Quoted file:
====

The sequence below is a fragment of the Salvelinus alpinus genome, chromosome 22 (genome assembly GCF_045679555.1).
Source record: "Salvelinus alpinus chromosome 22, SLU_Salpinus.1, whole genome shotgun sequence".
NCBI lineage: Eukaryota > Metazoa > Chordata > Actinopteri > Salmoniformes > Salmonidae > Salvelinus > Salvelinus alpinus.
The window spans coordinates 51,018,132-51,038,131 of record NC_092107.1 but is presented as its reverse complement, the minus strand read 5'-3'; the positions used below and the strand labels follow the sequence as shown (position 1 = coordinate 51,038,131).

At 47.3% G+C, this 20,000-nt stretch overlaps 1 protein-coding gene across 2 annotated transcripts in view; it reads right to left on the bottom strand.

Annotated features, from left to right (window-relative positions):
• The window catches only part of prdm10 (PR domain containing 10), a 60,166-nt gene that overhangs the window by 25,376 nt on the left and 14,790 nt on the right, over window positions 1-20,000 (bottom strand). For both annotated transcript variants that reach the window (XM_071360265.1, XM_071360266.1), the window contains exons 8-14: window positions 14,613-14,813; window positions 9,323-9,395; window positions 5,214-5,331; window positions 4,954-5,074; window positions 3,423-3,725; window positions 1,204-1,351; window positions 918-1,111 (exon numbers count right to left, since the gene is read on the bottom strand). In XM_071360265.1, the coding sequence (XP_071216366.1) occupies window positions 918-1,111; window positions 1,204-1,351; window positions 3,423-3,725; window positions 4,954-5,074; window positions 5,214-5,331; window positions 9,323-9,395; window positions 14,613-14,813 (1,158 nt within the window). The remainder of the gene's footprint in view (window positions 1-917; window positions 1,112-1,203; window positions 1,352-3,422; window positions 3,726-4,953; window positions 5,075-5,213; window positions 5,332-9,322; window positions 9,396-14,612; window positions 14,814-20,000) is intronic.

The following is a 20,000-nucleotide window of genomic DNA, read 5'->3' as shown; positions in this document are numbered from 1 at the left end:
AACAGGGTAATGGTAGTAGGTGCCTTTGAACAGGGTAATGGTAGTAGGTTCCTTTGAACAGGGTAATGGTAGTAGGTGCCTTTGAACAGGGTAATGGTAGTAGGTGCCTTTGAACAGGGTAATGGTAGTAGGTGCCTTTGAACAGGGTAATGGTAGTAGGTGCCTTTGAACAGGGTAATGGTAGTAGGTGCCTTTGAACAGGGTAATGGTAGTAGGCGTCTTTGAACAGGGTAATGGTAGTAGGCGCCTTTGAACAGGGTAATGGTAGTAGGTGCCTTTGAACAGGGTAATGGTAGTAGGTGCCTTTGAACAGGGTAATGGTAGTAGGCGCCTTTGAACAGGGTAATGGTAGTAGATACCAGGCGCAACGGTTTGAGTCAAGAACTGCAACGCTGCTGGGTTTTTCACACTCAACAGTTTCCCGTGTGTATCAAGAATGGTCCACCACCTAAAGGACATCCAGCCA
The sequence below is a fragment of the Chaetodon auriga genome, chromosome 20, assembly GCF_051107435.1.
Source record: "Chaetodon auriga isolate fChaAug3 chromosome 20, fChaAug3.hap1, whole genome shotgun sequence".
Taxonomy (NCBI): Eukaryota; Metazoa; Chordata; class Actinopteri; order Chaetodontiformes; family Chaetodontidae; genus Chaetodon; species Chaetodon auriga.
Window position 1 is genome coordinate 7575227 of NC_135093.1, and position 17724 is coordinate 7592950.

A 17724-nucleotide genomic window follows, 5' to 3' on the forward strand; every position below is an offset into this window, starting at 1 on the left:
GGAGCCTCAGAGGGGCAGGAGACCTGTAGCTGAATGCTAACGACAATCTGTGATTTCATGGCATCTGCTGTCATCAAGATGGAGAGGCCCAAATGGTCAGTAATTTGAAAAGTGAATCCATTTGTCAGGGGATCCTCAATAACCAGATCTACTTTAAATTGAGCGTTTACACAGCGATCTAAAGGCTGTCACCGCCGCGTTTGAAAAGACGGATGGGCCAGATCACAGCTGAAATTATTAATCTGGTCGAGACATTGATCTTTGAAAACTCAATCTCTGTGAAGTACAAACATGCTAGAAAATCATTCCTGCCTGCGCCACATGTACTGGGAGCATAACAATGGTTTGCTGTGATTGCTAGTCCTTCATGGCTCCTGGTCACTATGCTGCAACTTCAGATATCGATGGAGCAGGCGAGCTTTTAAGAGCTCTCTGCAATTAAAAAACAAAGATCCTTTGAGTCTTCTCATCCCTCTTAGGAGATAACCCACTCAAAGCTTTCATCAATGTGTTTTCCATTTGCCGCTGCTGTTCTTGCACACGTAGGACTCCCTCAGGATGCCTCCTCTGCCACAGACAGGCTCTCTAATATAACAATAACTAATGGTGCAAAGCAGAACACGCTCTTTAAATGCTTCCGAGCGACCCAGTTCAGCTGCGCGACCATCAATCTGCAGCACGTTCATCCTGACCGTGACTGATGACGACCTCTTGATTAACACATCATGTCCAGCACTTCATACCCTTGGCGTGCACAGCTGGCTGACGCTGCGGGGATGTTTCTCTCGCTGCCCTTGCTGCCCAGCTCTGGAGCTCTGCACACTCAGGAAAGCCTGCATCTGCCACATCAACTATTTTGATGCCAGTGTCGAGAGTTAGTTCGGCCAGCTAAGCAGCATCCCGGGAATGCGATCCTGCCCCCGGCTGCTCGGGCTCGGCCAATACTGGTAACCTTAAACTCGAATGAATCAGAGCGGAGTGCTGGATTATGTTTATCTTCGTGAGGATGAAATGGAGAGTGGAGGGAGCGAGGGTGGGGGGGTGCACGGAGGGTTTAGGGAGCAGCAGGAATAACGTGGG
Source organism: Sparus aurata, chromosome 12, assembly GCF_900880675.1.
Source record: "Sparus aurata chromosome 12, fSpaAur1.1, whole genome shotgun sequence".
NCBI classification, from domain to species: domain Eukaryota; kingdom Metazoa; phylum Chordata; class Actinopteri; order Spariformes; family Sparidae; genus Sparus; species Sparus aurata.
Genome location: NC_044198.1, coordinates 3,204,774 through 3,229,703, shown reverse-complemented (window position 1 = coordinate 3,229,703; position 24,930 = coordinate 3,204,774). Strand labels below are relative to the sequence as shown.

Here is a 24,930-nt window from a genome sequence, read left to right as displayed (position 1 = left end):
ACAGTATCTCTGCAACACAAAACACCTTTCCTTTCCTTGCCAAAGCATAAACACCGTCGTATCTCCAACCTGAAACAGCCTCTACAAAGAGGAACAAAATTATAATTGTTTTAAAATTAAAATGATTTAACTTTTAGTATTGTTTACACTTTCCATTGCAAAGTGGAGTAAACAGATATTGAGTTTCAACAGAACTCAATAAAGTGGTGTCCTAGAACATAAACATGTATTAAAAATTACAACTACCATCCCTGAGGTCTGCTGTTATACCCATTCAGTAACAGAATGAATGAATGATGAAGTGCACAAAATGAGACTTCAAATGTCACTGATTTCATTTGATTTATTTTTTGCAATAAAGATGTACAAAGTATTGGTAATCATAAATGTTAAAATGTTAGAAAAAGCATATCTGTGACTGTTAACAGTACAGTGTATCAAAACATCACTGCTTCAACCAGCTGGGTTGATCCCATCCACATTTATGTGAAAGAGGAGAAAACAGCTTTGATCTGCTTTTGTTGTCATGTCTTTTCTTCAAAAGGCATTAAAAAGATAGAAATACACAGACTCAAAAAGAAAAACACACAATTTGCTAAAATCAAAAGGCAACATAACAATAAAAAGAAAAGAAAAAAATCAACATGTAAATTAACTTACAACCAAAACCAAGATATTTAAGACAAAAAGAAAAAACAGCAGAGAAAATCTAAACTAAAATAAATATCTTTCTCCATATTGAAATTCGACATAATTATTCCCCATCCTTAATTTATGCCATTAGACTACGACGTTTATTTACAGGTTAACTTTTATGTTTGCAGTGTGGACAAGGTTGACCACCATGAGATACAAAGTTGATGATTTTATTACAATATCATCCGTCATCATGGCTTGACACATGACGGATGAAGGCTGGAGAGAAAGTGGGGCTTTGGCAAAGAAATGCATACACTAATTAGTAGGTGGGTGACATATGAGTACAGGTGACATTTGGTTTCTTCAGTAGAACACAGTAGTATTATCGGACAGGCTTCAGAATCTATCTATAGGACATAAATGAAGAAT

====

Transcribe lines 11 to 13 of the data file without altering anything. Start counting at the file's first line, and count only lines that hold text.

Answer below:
Source record: "Chaetodon auriga isolate fChaAug3 chromosome 20, fChaAug3.hap1, whole genome shotgun sequence".
Taxonomy (NCBI): Eukaryota; Metazoa; Chordata; class Actinopteri; order Chaetodontiformes; family Chaetodontidae; genus Chaetodon; species Chaetodon auriga.
Window position 1 is genome coordinate 7575227 of NC_135093.1, and position 17724 is coordinate 7592950.